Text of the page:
Mace finally woke up late that night. I was half-asleep at his side. Even though I was certain Mace wasn't a target, it didn't hurt to keep watch. Asten, Jadyn, January, Kyan, and I had been taking turns at his side throughout the night.
And it so happened that his eyes fluttered open around halfway through my shift. My head was drooping down, with my chin resting on my neck. The only thing keeping me awake was the low temperature of the room.
But all my fatigue disappeared when I heard his soft groan. My head perked up I stared at his unnaturally pale face as his bright eyes slowly opened.
"Hey," I muttered, not sure wat else to say. I was still worried we hadn't completely gotten the poison out, and he'd end up dying. But he seemed very alive, which was a relief.
He gently pushed himself up into a sitting position. "What happened?" he asked weakly, looking like he had just resurrected. The bags under his eyes were even more noticeable because of how pale his skin had become. His freckles also stood out, like stars scattered across the solar system.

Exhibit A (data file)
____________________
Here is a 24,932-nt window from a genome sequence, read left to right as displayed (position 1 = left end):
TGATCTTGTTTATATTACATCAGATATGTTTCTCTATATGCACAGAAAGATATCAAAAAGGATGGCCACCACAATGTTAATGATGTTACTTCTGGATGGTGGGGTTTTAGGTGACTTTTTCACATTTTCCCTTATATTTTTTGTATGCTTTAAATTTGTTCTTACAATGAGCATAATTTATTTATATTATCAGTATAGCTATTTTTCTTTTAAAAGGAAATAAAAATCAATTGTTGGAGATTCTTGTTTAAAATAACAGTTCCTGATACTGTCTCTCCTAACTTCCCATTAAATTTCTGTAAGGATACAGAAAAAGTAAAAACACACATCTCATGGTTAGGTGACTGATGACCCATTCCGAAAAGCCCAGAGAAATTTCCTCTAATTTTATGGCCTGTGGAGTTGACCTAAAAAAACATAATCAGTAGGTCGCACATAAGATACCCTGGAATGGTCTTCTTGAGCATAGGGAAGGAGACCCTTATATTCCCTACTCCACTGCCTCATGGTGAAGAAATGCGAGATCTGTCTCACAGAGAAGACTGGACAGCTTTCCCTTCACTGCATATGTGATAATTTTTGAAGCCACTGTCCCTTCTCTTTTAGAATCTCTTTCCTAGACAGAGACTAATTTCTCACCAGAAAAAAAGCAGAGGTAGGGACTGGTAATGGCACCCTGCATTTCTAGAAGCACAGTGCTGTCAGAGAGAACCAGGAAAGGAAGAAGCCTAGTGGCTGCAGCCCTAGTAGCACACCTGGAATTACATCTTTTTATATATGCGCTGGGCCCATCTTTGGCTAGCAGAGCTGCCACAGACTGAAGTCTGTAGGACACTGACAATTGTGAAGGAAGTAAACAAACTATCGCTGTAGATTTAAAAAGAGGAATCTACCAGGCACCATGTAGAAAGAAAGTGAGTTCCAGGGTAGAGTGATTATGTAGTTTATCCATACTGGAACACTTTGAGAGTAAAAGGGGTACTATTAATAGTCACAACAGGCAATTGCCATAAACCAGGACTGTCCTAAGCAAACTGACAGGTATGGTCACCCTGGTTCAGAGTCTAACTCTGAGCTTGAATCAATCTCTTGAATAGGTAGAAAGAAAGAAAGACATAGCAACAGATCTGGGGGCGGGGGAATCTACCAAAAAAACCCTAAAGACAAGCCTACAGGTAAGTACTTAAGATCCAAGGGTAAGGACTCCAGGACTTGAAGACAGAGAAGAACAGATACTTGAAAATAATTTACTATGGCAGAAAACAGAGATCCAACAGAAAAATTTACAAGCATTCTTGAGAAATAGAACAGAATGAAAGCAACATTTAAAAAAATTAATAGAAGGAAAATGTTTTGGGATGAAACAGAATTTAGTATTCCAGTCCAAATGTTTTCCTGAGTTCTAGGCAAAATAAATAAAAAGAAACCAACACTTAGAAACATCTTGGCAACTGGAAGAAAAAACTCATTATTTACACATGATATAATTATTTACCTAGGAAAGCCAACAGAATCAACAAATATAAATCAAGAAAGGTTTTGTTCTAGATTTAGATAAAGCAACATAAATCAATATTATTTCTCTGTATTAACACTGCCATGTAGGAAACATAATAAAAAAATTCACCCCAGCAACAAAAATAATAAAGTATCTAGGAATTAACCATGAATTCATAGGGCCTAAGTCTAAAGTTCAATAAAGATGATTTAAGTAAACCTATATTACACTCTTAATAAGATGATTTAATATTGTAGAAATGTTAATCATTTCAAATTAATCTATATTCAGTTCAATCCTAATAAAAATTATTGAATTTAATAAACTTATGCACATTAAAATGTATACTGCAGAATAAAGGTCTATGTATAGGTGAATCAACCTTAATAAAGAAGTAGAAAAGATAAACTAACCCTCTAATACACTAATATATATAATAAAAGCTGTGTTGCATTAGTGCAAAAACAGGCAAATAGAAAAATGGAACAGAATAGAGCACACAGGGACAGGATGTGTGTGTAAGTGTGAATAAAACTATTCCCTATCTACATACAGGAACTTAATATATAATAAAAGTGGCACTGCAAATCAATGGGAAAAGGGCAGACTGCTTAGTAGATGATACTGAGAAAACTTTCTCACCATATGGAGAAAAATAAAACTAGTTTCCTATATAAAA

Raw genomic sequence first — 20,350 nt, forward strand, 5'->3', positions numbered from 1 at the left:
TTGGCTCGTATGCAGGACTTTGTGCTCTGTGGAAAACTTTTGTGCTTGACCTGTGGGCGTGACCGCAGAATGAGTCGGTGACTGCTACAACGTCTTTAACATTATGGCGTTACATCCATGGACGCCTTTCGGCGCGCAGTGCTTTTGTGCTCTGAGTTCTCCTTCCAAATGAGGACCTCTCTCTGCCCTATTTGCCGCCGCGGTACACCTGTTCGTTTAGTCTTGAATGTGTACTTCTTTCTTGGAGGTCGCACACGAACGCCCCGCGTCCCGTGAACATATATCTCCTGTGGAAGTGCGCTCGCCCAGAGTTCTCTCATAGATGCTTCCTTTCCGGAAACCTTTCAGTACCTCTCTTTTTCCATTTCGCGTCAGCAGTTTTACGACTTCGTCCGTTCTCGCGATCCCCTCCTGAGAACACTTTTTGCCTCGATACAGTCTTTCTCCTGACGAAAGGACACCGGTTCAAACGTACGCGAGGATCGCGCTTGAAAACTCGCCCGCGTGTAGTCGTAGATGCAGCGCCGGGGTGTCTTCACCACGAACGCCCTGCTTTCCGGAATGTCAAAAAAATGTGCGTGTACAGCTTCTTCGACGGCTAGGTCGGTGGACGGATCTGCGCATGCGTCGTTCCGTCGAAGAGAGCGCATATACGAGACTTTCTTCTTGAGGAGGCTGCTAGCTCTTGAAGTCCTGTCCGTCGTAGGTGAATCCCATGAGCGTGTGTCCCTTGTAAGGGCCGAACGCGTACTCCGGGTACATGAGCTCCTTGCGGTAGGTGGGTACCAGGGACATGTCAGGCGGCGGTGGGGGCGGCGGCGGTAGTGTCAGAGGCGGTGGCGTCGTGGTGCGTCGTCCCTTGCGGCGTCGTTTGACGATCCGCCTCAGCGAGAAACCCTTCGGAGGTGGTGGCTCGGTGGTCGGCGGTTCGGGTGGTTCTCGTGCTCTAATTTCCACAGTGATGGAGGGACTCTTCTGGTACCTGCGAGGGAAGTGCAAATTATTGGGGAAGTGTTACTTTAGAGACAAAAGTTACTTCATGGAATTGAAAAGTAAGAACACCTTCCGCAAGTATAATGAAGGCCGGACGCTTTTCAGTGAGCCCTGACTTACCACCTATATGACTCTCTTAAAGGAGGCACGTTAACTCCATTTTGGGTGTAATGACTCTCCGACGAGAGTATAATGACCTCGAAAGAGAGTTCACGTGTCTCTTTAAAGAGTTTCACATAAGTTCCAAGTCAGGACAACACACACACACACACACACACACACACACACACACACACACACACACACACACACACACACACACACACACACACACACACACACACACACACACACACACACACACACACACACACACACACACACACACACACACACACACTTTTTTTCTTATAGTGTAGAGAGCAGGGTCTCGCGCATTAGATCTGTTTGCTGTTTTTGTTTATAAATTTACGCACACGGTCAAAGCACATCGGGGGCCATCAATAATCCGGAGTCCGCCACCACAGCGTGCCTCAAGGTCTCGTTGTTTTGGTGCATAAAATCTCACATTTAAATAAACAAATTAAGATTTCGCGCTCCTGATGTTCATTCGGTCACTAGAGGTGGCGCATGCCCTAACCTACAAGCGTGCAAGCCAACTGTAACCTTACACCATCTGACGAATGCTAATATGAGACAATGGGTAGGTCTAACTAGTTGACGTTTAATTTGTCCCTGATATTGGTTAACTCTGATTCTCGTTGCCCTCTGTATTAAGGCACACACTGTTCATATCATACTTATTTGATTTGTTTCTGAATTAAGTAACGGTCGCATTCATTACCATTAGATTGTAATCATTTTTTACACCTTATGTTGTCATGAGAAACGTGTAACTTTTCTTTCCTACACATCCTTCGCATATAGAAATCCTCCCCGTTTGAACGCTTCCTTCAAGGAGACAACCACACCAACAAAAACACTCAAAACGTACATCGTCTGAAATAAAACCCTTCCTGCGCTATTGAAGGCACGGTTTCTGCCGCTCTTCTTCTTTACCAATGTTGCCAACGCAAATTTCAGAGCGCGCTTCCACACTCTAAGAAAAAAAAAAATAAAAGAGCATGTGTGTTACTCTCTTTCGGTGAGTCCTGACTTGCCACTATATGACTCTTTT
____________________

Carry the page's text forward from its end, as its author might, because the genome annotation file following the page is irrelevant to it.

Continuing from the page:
"You were poisoned...we think somebody was trying to poison me, but you got in their way..." I looked down at my hands. I wasn't sure why someone would want me dead, but I still felt like it was my fault that Mace had been put in harm's way. If he'd died, I wouldn't have been able to deal with that guilt.
He didn't reply for a moment and I wondered what he was thinking. "Well, I'm still alive," he whispered. I was surprised to see a smile on his lips. How he could smile after all that he'd been through was shocking.
I sighed in relief, and leaned back in my chair. Nobody was going to die today. At least I hoped nobody would.
"Thank you...," he added quietly. "I was awake enough to know that you saved my life...so thank you. I owe you one. Especially after what I said..." The end of his sentence became softer as he closed his eyes again in fatigue. I hadn't thought he had been awake through everything, or at least conscious enough to know what was going on.
I was about to reply, but he seemed asleep already. His chest rose and fell steadily as I stared on for a few minutes. Everyone was going to be okay. Mace was okay.
And now all we had to do was move forward.
I stood up and began walking towards the door of the room, knowing it would probably be a good idea to tell Kyan. He would want to be updated on what was happening to Mace. And in all honesty, I was almost positive January would be with him and I knew how much she must have been worrying.
The air in the hallway was colder than that of the room. It smelled like rubber, and I could feel the hard surface of the ground beneath my boots as I exited the room. It had to be almost midnight, and everyone was asleep.
The door to the room down the hall squeaked loudly as I pushed it open. I winced. I didn't want to accidentally wake anyone up.